The transition towards a sustainable society is one of the most important challenges of our time. The AFM recognises the importance of this transition and encourages financial institutions to play their part. Financial institutions mobilise capital for sustainable investment by governments, companies and households and contribute to improving the sustainability of businesses by focussing on sustainable practices in their business operations.

The AFM’s mission relates to the sustainability transition in several ways, providing the basis for the AFM’s definition of its own role therein. The availability and quality of information throughout the entire chain continues to be one of the key focus areas of the AFM. This applies all the way from prospectuses and integrated reporting to transparency regarding the integration of sustainability risks in investment portfolios and their effects on sustainability factors.

The AFM's view on sustainability

Our position paper ‘The AFM and Sustainability’ (Dutch) gives a general description of the (supervisory) risks in the market for sustainable finance, the AFM’s expectations of market participants with respect to sustainability and the way in which the AFM intends to structure its supervision in this area. The issue of information is one of the key problems in the market for sustainable finance, and is part of the reason why supply and demand are not adequately matched. This also gives rise to various supervisory risks. Based on these risks, the position paper presents AFM’s expectations with regards to the market. The infographic below provides an overview of the most important aspects.


European regulation

The European Commission adopted the Action plan on financing sustainable growth in March 2018. The Action Plan contains principles for a common Taxonomy, rules for the provision of information on sustainability risks, and rules for sustainable benchmarks. The Action Plan also introduces sustainability requirements for financial services (MiFID II, UCITS, AIFMD, Solvency II and IDD). Lastly, stricter reporting rules (the Corporate Sustainability Reporting Directive, or CSRD) require large listed companies, insurers and banks to include sustainability information in their management reports.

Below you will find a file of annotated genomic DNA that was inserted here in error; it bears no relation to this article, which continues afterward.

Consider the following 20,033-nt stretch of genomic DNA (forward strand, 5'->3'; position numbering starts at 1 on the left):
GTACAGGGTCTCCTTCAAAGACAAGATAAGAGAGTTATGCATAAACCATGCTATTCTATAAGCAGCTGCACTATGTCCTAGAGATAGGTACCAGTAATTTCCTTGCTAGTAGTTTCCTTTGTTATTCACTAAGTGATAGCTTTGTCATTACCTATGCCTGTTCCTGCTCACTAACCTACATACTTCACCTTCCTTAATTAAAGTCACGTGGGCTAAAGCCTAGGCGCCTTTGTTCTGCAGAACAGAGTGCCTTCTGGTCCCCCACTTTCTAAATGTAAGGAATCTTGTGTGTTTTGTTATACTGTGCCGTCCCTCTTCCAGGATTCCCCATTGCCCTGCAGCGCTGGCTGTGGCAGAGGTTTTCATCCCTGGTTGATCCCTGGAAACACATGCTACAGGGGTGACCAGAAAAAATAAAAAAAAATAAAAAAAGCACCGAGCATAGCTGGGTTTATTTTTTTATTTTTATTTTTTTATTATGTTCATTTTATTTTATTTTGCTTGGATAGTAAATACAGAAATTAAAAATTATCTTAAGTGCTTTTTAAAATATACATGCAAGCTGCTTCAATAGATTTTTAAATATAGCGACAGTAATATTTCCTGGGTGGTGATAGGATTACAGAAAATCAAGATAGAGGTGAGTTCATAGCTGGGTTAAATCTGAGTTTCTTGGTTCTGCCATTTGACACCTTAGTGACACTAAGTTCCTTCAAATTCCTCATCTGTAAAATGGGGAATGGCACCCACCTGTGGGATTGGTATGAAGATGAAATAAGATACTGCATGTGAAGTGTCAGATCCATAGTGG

Building upon the Action Plan and within the framework of the European Green Deal, the European Commission published its new Sustainable Finance Strategy on 6 July 2021. The strategy provides for an expansion of the taxonomy, a minimum standard for sustainable products and the development of sustainability standards and labels.

The multiplicity of these regulatory developments means that financial institutions will face arduous challenges with respect to sustainability in the coming years.

Information provision, risk management and advice

The Sustainable Finance Disclosure Regulation (SFDR)

The SFDR prescribes rules with respect to transparency on sustainability on the part of financial market participants and financial advisers. The aim of the SFDR is to improve the provision of information to end investors on the sustainability effects of the investment policy and investment decisions of financial market participants. The SFDR will have a significant impact on financial undertakings subject to this regulation.

Amendments to MiFID II, the UCITS Directive and the AIFMD

The European Commission amended Six Delegated Acts on 21 April 2021. This concerns Delegated Acts under UCITS, AIFMD, MiFID, Solvency II and IDD. The purpose of these amendments is to require market participants to identify, assess and manage relevant financial and operational risks arising from developments with respect to sustainability and to include sustainability factors in their product development procedures and their investment advice to clients.

For example, this implies that financial enterprises must take into consideration the potential negative effects on relevant sustainability factors in their investment decisions, rewrite certain policy documents and ensure that sufficient capacity and expertise for effective mitigation of sustainability risks is available. The rules will apply with effect from August 2022, except for the MiFID integration of sustainability factors into the product governance obligations, which will apply from 22 November 2022.


The demand of investors for information that goes beyond purely financial performance of companies is increasing. For this reason, more and more companies - voluntarily or otherwise - are disclosing information on their sustainability policy in addition to their profit and loss figures. This means that the supervision of the prudent application of sustainability principles in the financial sector is becoming increasingly important. The AFM strongly supports proper integrated reporting including explicit and transparent reporting on sustainability factors.

Read our special publication on 'Transparency on sustainability'

Capital markets